The Australian, February 20, 2018
Bill Shorten’s Labor Party is backing away from a controversial proposal to legislate significant minimum wage rises, instead considering a plan to force the Fair Work Commission to give greater weight to the needs of low-paid workers when awarding minimum wage increases.
Employers warned the new approach, flagged yesterday by opposition workplace relations spokesman Brendan O’Connor, would still cost thousands of jobs.
A Shorten government would consider amending the Fair Work Act to change the factors the commission must take into account when determining annual increases, under the new approach.
The commission currently takes into account the performance and competitiveness of the national economy, including productivity, business competitiveness and viability, inflation and employment growth. It also considers the promotion of social inclusion through increased workforce participation, relative living standards and needs of the low-paid, and the principle of equal remuneration for work of equal or comparable value.
Mr O’Connor told The Australian: “Labor still considers the commission to be essential in setting wages in this country, but given the persistent low wage growth, we are considering whether the independent umpire has sufficient guidance from the parliament to ensure workers get their fair share.”
The Australian Industry Group’s head of national workplace relations policy, Stephen Smith, warned last night against changing the minimum wage objective in the Fair Work Act.
“It requires that the Fair Work Commission strike a careful balance between a number of specific factors,’’ Mr Smith said.
“The commission must take into account the needs of low-paid workers as well as economic factors such as employment growth, business viability, competitiveness and inflation.
“It would not be in anyone’s interests for the criteria in the act to be skewed in favour of any one factor. If an unsustainable wage increase is awarded to low-paid workers because the criteria gives inadequate weight to business viability and competitiveness, thousands of low-paid workers could lose their jobs as a result.
“It is essential that the commission is not hamstrung when carefully weighing up all of the relevant factors and determining what minimum-wage increase is appropriate.”
On January 30, Mr O’Connor said a Labor government would consider changing the law to peg the minimum wage to a certain proportion of the median wage.
The ACTU has proposed a long-term “living wage” target of 60 per cent of the median wage, up from 54 per cent. The current minimum weekly wage is $695.
In a claim rejected by the Fair Work Commission last year, unions estimated that phased-in increases totalling $194 a week would be required to achieve a 60 per cent target by 2020.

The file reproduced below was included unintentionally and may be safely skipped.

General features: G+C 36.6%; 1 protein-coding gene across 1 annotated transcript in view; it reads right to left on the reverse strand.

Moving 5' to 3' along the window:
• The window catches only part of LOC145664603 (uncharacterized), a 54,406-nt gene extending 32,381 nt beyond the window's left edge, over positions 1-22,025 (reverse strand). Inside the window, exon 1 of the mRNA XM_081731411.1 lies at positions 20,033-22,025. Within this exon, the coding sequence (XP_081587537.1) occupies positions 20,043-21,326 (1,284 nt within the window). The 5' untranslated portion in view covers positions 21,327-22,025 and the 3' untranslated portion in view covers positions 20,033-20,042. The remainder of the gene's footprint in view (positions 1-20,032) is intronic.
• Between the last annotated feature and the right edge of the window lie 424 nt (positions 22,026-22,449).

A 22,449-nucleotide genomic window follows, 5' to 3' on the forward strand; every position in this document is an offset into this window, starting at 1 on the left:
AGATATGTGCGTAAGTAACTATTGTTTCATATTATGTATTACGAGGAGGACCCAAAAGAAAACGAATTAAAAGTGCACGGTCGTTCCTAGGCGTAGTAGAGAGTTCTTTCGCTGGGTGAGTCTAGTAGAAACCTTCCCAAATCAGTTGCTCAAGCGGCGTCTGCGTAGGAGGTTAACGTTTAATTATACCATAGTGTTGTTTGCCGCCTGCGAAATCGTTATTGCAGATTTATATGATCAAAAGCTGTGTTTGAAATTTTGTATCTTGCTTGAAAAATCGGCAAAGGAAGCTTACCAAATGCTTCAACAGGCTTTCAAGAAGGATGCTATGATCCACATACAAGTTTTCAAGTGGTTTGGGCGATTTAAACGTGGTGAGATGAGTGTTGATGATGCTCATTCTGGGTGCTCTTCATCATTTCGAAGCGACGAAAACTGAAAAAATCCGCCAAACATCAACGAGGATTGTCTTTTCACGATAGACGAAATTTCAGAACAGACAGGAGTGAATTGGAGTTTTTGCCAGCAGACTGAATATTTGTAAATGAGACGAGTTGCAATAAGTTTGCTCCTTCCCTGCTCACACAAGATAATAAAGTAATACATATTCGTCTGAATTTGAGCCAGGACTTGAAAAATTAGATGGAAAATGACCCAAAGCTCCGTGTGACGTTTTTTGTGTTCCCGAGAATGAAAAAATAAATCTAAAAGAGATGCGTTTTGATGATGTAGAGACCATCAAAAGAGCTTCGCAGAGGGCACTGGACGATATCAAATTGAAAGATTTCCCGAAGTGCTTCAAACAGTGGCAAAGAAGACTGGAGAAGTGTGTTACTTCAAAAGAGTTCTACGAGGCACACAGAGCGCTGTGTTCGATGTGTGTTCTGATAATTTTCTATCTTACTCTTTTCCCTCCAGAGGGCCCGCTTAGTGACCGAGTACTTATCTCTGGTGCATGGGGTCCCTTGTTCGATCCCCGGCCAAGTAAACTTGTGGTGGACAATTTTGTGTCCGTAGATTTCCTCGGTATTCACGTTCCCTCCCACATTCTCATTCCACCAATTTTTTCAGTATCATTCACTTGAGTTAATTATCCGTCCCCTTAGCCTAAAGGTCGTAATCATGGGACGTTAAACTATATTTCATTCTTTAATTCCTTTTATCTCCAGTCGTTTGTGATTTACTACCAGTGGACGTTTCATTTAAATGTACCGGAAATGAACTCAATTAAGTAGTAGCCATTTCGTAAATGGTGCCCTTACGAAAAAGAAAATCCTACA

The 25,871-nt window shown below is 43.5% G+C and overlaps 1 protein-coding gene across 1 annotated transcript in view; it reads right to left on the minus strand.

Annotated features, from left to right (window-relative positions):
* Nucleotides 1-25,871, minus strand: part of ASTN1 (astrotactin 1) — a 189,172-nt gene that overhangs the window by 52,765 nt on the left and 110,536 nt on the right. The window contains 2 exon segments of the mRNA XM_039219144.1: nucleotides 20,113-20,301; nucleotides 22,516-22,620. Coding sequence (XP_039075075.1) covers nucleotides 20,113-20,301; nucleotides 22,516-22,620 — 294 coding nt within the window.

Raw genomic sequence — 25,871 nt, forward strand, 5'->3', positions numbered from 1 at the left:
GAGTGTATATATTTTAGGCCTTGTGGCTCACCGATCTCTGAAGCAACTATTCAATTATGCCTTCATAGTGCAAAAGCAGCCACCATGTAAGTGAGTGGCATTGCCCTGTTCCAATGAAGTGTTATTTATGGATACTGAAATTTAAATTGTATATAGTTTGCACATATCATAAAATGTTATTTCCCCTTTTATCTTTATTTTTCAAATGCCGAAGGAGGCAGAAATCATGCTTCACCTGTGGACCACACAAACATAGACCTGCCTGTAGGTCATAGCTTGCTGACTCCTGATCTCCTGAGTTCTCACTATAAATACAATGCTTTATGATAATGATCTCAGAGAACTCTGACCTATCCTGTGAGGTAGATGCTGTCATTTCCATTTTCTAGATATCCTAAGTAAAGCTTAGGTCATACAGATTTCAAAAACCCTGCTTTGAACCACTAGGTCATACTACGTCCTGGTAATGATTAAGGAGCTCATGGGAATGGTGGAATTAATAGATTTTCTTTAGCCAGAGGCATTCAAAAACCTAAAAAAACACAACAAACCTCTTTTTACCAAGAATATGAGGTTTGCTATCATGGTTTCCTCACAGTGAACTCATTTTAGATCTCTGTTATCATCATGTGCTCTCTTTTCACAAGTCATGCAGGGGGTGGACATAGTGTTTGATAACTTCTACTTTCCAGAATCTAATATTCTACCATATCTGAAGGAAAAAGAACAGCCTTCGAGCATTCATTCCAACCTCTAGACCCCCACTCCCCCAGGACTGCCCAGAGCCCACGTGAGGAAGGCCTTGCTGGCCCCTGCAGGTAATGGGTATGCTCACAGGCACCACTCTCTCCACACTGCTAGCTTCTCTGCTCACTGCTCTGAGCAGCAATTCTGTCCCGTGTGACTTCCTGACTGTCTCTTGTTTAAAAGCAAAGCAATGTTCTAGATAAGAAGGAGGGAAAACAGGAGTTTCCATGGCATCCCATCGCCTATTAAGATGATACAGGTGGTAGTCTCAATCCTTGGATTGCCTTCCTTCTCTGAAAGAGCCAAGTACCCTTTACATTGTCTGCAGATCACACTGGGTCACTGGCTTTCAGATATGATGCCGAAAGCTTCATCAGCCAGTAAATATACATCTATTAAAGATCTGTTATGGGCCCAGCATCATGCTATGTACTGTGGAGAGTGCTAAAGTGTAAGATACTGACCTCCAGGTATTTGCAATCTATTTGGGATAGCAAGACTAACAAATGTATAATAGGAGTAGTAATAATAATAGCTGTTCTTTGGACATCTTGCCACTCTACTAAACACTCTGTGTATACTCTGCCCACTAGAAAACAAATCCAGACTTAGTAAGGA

The Australian Chamber of Commerce and Industry said the cost to employers of delivering the union’s “living wage” claim could be between almost $5 billion and $8bn annually.
Mr O’Connor yesterday moved to distance Labor from the proposal to legislate minimum-wage increases.
“Today, we are looking at the living wage,’’ he told Sky News. “As far as Labor is concerned, the Fair Work Commission will always play a central role in these matters but we need to make sure we have the parameters right. We need to make sure it is doing its job to ensure that workers receive their fair share of growth.”
Asked if Labor was still considering legislating minimum-wage rises or leaving minimum wages to the commission but changing its parameters, Mr O’Connor said Labor was undecided.
“We haven’t decided the best approach but I’m just making it very clear that Labor has always been a strong advocate for an umpire,’’ he said. “It’s certainly my assumption that the Fair Work Commission will continue its role in managing wages, including looking at the living wage or the minimum wage … but we are open to ideas about how do we ensure there is a commensurate benefit to workers, particularly in light of record profits and very good productivity growth.”
Workplace Relations Minister Craig Laundy said the ALP could not be believed, despite the shift in position yesterday. “This backflip by Bill Shorten and Labor should be viewed through the prism of political convenience, nothing more,’’ he said. “It demonstrates just how irresponsible Labor is and how much they cannot be trusted to manage the economy.” He said the “reckless” proposal to legislate minimum-wage increases would become ALP policy because Mr Shorten’s leadership was beholden to ACTU secretary Sally McManus and the unions.
“Like many other recent policy announcements by Labor, it followed a clear pattern. One day Sally McManus announces it, in the next couple of days Brendan O’Connor endorses it, and weeks later it is firmed up by Bill Shorten as Labor Party policy. It is clear who is running Labor’s agenda,’’ he said.
“Bill Shorten’s policies are nothing but populist headline-grabbing slogans … likely to lead to closure of around a million small businesses that have battled to survive in recent years.”